As Eire Wept is
the story of the Kelly family from the small town of Nenagh in Co. Tipperary.
Anne, Kathleen, Michael and Elizabeth grow up in the latter half of the 19th
century, a time of political unrest and poverty after the Famine has left
thousands starving and in poorhouses. In
search of a better life, Anne and Kathleen leave for New York City, a place in
which anything is possible and jobs are plentiful…or so they think. Michael and Elizabeth are left to find their
places in a turbulent young Ireland and while doing so are tested in how far
they will go to see their homeland free.
Join Michael as he struggles to distinguish freedom fighting
from terrorism and balance it with his Catholic roots. Watch Anne and Kathleen fight to keep the
Irish identities that they are asked to sacrifice in order to become Americans. Follow Elizabeth in her journey to find a
young woman’s place in a volatile Ireland.
The story of the Kelly family is told through a mix of
letters, historical examination, and dialogue-filled narrative.
Why is this so important?
This story is not only
important because the events are real, but because they affect so many
people. In the US alone, nearly 40
million people claim some sort of Irish heritage. That’s the population of California, double
the population of all of New York State, and more impressively, seven times the
population of Ireland itself. All of
this information comes from the US Census Bureau.
scholarly sources tell us about the events, the politics and the social
implications, but rarely do we hear about the individuals. This project was inspired by genealogical
research for my own family. As I
progressed, I was struck by the struggles of my ancestors. Though I had always heard about the Famine
and Bloody Sunday, the animosity the Irish found when they arrived in America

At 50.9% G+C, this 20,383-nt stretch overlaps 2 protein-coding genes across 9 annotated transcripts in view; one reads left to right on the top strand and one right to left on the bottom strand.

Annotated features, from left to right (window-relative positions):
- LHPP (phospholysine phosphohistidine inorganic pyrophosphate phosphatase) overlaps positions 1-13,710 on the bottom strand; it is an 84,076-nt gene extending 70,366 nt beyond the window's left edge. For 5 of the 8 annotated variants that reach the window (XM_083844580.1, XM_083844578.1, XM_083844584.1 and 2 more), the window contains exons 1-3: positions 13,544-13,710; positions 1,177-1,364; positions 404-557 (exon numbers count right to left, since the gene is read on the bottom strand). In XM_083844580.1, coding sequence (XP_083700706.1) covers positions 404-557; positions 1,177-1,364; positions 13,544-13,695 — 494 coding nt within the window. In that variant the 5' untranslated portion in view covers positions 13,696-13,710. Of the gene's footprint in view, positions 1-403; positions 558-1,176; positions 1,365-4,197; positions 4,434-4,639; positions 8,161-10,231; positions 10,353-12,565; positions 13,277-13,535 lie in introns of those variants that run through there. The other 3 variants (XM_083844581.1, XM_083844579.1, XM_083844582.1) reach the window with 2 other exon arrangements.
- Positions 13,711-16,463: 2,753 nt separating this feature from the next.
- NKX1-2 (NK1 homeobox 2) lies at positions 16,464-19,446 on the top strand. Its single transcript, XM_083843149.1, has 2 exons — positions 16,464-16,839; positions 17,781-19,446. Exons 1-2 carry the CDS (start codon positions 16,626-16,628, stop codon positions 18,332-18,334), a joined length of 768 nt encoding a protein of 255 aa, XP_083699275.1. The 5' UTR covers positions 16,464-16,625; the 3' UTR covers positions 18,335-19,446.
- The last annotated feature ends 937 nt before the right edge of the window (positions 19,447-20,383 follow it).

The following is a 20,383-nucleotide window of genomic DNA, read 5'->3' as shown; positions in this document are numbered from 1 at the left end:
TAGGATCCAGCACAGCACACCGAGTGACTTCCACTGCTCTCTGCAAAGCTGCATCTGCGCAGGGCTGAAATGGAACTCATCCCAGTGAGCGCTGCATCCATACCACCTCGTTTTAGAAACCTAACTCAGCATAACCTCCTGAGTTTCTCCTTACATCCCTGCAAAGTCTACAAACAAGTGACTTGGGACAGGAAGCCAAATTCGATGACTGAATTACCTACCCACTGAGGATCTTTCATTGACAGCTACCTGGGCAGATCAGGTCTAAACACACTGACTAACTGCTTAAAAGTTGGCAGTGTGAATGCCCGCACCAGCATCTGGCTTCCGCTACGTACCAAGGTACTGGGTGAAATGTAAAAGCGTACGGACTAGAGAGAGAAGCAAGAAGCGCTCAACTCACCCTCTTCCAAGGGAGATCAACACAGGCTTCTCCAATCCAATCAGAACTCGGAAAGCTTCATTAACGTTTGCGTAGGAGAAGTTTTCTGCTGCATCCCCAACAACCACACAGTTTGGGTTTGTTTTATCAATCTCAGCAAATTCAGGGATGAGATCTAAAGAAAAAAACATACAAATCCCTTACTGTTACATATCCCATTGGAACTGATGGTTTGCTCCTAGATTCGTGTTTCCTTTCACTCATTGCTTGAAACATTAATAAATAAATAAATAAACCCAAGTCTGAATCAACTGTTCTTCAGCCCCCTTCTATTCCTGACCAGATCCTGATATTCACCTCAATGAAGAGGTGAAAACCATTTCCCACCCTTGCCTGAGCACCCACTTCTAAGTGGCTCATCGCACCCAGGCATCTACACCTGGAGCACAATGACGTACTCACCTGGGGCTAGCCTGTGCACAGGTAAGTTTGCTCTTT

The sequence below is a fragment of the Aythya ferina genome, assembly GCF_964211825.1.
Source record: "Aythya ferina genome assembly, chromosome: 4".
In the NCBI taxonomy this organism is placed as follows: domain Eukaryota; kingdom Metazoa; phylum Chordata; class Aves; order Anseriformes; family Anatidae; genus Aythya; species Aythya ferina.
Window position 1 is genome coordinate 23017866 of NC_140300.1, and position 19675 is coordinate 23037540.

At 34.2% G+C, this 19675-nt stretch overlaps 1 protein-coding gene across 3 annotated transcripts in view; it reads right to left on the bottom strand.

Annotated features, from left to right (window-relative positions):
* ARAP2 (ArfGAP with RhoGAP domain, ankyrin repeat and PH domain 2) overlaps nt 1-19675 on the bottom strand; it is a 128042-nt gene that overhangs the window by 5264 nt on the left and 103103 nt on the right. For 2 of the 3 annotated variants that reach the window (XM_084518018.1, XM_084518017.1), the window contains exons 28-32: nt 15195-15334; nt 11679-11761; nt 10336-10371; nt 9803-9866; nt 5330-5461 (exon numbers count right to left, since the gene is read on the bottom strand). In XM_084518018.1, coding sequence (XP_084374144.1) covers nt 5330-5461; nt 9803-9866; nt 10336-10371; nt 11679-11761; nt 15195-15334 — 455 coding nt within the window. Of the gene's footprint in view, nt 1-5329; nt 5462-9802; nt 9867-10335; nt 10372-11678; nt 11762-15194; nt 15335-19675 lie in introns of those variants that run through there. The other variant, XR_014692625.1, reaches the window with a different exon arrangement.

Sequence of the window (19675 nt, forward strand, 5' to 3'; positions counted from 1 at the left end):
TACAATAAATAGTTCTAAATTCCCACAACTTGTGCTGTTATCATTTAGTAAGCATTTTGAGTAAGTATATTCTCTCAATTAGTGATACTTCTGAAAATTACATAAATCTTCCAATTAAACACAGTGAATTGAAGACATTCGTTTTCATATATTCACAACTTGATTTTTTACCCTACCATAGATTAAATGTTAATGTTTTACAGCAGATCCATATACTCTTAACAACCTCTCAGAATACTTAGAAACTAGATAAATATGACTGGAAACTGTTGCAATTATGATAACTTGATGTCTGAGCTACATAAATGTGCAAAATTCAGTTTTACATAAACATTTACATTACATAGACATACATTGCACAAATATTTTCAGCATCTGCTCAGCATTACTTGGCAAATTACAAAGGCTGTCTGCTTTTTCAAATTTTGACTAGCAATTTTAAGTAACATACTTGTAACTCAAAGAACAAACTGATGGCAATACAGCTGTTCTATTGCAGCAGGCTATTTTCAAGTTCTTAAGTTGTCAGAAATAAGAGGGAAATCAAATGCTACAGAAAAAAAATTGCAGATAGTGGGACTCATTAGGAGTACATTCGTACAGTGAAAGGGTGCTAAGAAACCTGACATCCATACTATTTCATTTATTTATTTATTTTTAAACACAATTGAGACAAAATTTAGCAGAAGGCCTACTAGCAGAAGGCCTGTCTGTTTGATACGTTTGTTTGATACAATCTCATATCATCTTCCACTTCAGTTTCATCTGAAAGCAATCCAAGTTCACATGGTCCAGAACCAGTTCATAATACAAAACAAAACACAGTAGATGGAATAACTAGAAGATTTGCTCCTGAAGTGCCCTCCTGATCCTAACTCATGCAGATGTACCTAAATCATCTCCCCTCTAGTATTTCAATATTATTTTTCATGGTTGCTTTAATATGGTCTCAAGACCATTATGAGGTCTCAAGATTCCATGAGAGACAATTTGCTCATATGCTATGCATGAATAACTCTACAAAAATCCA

and the miserable living conditions they endured before they left were unknown
to me. The Fenians and the IRB (Irish
Republican Brotherhood) were never mentioned.
With the rising popularity of shows
such as “Who Do You Think You Are?” it is becoming more and more obvious that
people want to know more about themselves through knowing their ancestors. This story will allow many people to
understand the struggles of their predecessors and perhaps make them appreciate
the measures to which they went in the search for a better life.
Unfortunately, the longer I wait to
write this story, the fewer people there will be who have information and
stories about these times and the people who lived during them. Each year, more and more information is lost
What will the funds pay for?
fiction of this sort requires tremendous research. I have already gathered enough information to
write a quarter of the book, but unfortunately many of the records that I am
missing are not available online.
The funds donated here
will allow me to spend three weeks researching in Ireland. In Dublin I will be searching through the
National Archives and National Library for information, most of which will be on microfilm. From there I will travel to Nenagh, Co. Tipperary,
where I will be listening to stories and collecting local histories. I also plan to arrange a meeting with a professor of Irish Studies at
the University of Limerick to discuss the socioeconomic condition of small-town
working class Irish during this time. My
last stop in Ireland will be a day in Cobh (then known as Queenstown), the port
from which many Irish emigrated.
I will then leave Ireland for New York City via
Southampton. At Southampton, I will
board a Cunard liner for the transatlantic voyage—the closest experience
possible to that of many of the Irish who emigrated. In New
York City, I will spend four days searching through the New York Public Library
Archives, church records and researching at Ellis Island.
If you have any questions regarding the story, pledge rewards,
or anything else, please do not hesitate to contact me.